Deep, dark shadows were cast across the valleys and swallowed up the cliffs as the sun continued its rotation behind the pillowy white clouds hovering in the sky overhead. Streams of water tumbled off cliffs and goats grazed at 75 degree angles. A full rotation would often reveal no other signs of human life to be found. No cars, no houses, no TVs, no cell phones, no murmured conversations. Just the peaceful silence of nature at work, occasionally interrupted by the bleat of a startled sheep.

Our forays off the trodden path onto the rolling green hills or stepping out onto a rocky ledge jutting out the side of a cliff face sometimes made you feel like a pioneer exploring the land for the first time. The urge to have the odd run mimicking William Wallace in Braveheart could not be suppressed. Cheesy, I know. But also a necessity as we climbed towards our second and third peaks that left you breathless at both the views they afforded and because of the steep inclines. Apparently pastries and marathon sight-seeing don't get one in shape like they used to. A pity.

Things only went awry when we followed our camera instead of the trail, in pursuit of a wild horse. Somewhere along the way, mischievous sheep must've filled in the small dirt trail behind us with weeds and crab grass because it suddenly disappeared. Instead of backtracking, we went forward in search of the trail, thinking we were still making progress. Instead, we found land undisturbed by humans and sheep that looked shocked to see us there. We walked until we found a "less steep" decline to the highway along a forest line. Unfortunately it also took us out of cell phone range, so I had to climb back up the cliff side with the phone to try to get ahold of Jo. I managed to phone her mom in Belfast, but never got to clear up our locations with Jo. Hence the man who picked up his prized Canadians and delivered us to our caretaker. Thanks dude.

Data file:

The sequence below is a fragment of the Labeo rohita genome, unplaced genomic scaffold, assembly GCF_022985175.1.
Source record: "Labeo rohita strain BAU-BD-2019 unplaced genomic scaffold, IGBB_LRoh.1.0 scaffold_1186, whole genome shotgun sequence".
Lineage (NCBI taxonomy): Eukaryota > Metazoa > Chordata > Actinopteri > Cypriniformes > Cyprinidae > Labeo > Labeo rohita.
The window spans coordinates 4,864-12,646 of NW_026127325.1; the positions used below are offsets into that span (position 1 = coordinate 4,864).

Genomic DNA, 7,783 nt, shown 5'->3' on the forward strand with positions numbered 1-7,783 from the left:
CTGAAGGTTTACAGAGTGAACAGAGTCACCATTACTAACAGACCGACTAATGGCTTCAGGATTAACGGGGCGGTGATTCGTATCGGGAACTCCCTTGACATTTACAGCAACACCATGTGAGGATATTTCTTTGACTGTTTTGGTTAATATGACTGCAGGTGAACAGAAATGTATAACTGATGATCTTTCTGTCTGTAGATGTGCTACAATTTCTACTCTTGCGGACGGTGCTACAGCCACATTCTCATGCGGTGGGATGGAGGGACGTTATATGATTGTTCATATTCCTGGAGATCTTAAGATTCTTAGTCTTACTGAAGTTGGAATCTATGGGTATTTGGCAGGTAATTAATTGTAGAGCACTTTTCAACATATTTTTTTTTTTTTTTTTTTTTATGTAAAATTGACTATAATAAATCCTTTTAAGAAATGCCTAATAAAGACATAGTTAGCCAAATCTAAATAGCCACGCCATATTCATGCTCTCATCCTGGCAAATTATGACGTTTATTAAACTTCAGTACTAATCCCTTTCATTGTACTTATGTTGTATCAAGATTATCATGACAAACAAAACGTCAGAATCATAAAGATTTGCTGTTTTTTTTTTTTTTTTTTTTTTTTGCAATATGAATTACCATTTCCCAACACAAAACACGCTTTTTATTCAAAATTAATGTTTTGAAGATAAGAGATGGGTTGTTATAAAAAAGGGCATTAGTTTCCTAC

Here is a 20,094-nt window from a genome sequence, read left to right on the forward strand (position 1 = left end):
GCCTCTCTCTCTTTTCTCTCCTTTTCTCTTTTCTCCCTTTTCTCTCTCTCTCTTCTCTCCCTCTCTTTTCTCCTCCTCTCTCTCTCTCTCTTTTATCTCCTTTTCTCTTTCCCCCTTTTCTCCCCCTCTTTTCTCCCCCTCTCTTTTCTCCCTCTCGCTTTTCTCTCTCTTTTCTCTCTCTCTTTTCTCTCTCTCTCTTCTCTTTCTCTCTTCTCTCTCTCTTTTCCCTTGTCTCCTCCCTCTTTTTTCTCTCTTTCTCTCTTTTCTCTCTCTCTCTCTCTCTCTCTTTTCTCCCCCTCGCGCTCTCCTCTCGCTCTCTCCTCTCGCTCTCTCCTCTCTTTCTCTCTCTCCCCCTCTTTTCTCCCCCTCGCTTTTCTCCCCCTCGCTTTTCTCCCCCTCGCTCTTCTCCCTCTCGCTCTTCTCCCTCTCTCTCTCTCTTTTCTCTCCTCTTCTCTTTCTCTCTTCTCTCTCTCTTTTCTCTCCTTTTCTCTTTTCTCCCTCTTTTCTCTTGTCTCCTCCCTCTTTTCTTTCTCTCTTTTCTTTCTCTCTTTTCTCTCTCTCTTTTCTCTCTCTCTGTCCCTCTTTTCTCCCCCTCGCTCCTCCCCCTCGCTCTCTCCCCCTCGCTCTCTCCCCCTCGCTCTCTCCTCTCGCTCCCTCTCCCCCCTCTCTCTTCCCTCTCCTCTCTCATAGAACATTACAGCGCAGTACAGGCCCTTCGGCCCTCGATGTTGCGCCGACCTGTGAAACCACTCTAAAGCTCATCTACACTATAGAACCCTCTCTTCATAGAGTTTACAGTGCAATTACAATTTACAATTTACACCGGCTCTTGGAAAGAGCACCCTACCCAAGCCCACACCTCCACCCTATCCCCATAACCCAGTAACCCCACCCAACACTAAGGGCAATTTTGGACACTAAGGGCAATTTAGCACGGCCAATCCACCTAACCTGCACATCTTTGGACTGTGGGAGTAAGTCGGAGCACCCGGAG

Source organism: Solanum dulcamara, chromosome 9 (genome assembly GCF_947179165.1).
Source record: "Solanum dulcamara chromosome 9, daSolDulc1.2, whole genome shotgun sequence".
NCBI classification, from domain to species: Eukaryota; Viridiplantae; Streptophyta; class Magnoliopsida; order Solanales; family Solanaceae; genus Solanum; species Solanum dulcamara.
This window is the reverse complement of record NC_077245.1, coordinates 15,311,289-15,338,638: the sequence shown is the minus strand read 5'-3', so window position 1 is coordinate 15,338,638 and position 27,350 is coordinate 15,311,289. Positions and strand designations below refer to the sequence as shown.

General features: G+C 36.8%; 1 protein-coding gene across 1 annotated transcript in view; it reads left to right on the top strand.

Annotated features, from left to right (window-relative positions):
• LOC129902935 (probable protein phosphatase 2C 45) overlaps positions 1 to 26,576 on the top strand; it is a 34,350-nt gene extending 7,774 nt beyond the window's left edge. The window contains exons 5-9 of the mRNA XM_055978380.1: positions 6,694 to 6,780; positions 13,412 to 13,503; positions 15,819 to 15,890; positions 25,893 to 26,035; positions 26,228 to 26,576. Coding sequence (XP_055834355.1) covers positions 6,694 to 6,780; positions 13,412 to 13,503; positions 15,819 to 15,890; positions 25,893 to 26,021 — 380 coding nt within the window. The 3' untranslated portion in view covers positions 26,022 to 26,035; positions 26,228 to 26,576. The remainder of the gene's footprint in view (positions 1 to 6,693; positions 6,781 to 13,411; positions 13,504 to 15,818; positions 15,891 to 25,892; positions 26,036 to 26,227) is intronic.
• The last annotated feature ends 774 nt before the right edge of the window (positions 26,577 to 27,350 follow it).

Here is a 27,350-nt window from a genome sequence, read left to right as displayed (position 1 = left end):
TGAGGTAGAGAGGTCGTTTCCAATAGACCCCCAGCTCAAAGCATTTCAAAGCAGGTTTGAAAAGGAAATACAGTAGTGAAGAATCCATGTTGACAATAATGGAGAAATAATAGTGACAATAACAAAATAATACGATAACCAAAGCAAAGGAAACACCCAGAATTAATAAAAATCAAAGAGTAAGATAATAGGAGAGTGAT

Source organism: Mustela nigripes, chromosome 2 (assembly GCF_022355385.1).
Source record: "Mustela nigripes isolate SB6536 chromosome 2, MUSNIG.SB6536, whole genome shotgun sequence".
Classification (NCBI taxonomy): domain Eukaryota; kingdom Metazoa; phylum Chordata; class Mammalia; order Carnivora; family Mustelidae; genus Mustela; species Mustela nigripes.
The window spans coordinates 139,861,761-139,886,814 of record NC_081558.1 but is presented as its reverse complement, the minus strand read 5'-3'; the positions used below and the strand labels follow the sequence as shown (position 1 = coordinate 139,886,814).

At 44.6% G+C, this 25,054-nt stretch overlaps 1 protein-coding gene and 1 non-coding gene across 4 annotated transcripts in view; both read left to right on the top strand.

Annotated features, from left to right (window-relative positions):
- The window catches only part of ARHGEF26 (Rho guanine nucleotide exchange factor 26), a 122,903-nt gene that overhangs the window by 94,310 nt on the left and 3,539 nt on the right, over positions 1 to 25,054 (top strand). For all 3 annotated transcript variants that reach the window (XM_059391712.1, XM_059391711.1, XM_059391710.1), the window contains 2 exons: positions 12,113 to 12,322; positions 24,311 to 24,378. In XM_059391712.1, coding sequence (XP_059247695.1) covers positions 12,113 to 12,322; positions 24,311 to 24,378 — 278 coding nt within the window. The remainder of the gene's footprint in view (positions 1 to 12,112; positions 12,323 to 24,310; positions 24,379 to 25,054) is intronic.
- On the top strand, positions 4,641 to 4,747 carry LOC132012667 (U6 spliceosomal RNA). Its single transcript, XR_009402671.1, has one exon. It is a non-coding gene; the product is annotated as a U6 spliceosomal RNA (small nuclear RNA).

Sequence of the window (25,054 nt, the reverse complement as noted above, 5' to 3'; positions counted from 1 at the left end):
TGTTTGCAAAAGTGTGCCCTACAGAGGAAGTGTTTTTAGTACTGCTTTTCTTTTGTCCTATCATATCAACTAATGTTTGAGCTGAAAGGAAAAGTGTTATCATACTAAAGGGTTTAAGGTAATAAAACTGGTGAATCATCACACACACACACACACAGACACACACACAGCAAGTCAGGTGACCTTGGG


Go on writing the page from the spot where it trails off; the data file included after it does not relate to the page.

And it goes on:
I managed to talk Erin into biking the Aran Islands with me not five days later, still full of aches and pains. Silly girl! Just doesn't learn, does she? And so, we rented bikes and explored the island of Innishmore on two wheels. With a deep interest in attempting to avoid the tourist traps and exploring the natural beauty of the land, we went forth to the "pufting holes." Almost all the other bikes and tours went the other way, not even thinking of the small points of interest highlighted on our map. Perfect... that is, until we found out why.

The nondescript path to the pufting holes ended abruptly at some rock fences. These man-made fences are centuries old and crisscross the land to separate it into smaller plots. They also derail any supposed paths. Worried about the possibility of being shot by a farmer or mauled by a goat, we decided to stop two power walkers who happened to be in the vicinity.

"Oh yeah, just go right over the fences. Leave your bikes there and they'll be fine," they said.
"Over the fences? Are you sure?"
"Oh yeah, they're well worth it too."

And so, we dropped the bikes and started hiking over fences, past the largest cows I've ever seen and families of goats. On the other side of the island, past the 10 or 15 fences we hopped, we were rewarded with spectacular cliffs that suddenly dropped off into the crashing waters 20 metres below. It was time to kick back with a Guinness and have lunch, the Irish way.

The powerful winds and waves tunnel into the cliff side, constantly chiseling away at the rock facade and making it fall under its own weight. It's here that small pockets in the cliffs create large sprays of water referred to as pufts. With the tide momentarily out, we climbed down to check out the remaining tide pools. But most of the time we just stayed warm in each other's arms and enjoyed the vistas before returning the bikes and taking the ferry back to our B&B.

Once again, doing things the hard way paid off with spades of memories that will be different from all of those who followed the well-trodden route.

Scott and Erin